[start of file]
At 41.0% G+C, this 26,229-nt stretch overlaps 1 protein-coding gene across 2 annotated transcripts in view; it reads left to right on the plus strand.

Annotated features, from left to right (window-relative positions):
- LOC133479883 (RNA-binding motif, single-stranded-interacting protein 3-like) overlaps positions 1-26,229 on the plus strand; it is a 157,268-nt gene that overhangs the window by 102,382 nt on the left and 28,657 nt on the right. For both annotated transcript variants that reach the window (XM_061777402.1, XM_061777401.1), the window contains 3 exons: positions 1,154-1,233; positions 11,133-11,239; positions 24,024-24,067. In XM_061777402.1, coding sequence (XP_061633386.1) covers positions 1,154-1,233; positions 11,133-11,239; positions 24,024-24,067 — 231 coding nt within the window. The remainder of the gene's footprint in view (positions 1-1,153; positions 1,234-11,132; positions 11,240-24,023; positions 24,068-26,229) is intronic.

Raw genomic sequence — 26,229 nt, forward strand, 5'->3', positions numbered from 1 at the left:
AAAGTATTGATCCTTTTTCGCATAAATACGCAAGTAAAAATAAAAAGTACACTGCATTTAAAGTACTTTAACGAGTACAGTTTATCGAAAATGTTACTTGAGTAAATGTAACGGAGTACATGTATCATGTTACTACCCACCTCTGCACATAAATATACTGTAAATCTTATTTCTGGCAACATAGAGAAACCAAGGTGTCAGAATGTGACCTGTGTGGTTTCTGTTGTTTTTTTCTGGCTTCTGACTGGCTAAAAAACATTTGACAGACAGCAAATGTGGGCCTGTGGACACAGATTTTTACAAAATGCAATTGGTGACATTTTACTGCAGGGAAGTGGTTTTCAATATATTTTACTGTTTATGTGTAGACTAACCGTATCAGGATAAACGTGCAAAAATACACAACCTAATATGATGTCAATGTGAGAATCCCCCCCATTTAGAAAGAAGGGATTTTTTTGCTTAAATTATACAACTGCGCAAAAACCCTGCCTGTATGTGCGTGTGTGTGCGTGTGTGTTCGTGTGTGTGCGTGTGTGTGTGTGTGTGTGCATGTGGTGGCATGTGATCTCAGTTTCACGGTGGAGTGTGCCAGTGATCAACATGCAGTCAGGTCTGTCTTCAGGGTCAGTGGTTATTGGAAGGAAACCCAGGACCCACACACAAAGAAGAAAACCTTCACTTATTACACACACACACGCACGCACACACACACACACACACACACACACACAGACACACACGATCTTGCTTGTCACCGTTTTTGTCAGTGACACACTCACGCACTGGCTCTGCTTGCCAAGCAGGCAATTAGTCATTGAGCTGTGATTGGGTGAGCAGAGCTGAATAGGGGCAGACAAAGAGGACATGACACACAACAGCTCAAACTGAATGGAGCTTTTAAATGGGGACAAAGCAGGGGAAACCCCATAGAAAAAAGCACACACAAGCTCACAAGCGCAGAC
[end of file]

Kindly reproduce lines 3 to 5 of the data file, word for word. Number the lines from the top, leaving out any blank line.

- LOC133479883 (RNA-binding motif, single-stranded-interacting protein 3-like) overlaps positions 1-26,229 on the plus strand; it is a 157,268-nt gene that overhangs the window by 102,382 nt on the left and 28,657 nt on the right. For both annotated transcript variants that reach the window (XM_061777402.1, XM_061777401.1), the window contains 3 exons: positions 1,154-1,233; positions 11,133-11,239; positions 24,024-24,067. In XM_061777402.1, coding sequence (XP_061633386.1) covers positions 1,154-1,233; positions 11,133-11,239; positions 24,024-24,067 — 231 coding nt within the window. The remainder of the gene's footprint in view (positions 1-1,153; positions 1,234-11,132; positions 11,240-24,023; positions 24,068-26,229) is intronic.

Raw genomic sequence — 26,229 nt, forward strand, 5'->3', positions numbered from 1 at the left:
AAAGTATTGATCCTTTTTCGCATAAATACGCAAGTAAAAATAAAAAGTACACTGCATTTAAAGTACTTTAACGAGTACAGTTTATCGAAAATGTTACTTGAGTAAATGTAACGGAGTACATGTATCATGTTACTACCCACCTCTGCACATAAATATACTGTAAATCTTATTTCTGGCAACATAGAGAAACCAAGGTGTCAGAATGTGACCTGTGTGGTTTCTGTTGTTTTTTTCTGGCTTCTGACTGGCTAAAAAACATTTGACAGACAGCAAATGTGGGCCTGTGGACACAGATTTTTACAAAATGCAATTGGTGACATTTTACTGCAGGGAAGTGGTTTTCAATATATTTTACTGTTTATGTGTAGACTAACCGTATCAGGATAAACGTGCAAAAATACACAACCTAATATGATGTCAATGTGAGAATCCCCCCCATTTAGAAAGAAGGGATTTTTTTGCTTAAATTATACAACTGCGCAAAAACCCTGCCTGTATGTGCGTGTGTGTGCGTGTGTGTTCGTGTGTGTGCGTGTGTGTGTGTGTGTGTGCATGTGGTGGCATGTGATCTCAGTTTCACGGTGGAGTGTGCCAGTGATCAACATGCAGTCAGGTCTGTCTTCAGGGTCAGTGGTTATTGGAAGGAAACCCAGGACCCACACACAAAGAAGAAAACCTTCACTTATTACACACACACACGCACGCACACACACACACACACACACACACACACAGACACACACGATCTTGCTTGTCACCGTTTTTGTCAGTGACACACTCACGCACTGGCTCTGCTTGCCAAGCAGGCAATTAGTCATTGAGCTGTGATTGGGTGAGCAGAGCTGAATAGGGGCAGACAAAGAGGACATGACACACAACAGCTCAAACTGAATGGAGCTTTTAAATGGGGACAAAGCAGGGGAAACCCCATAGAAAAAAGCACACACAAGCTCACAAGCGCAGAC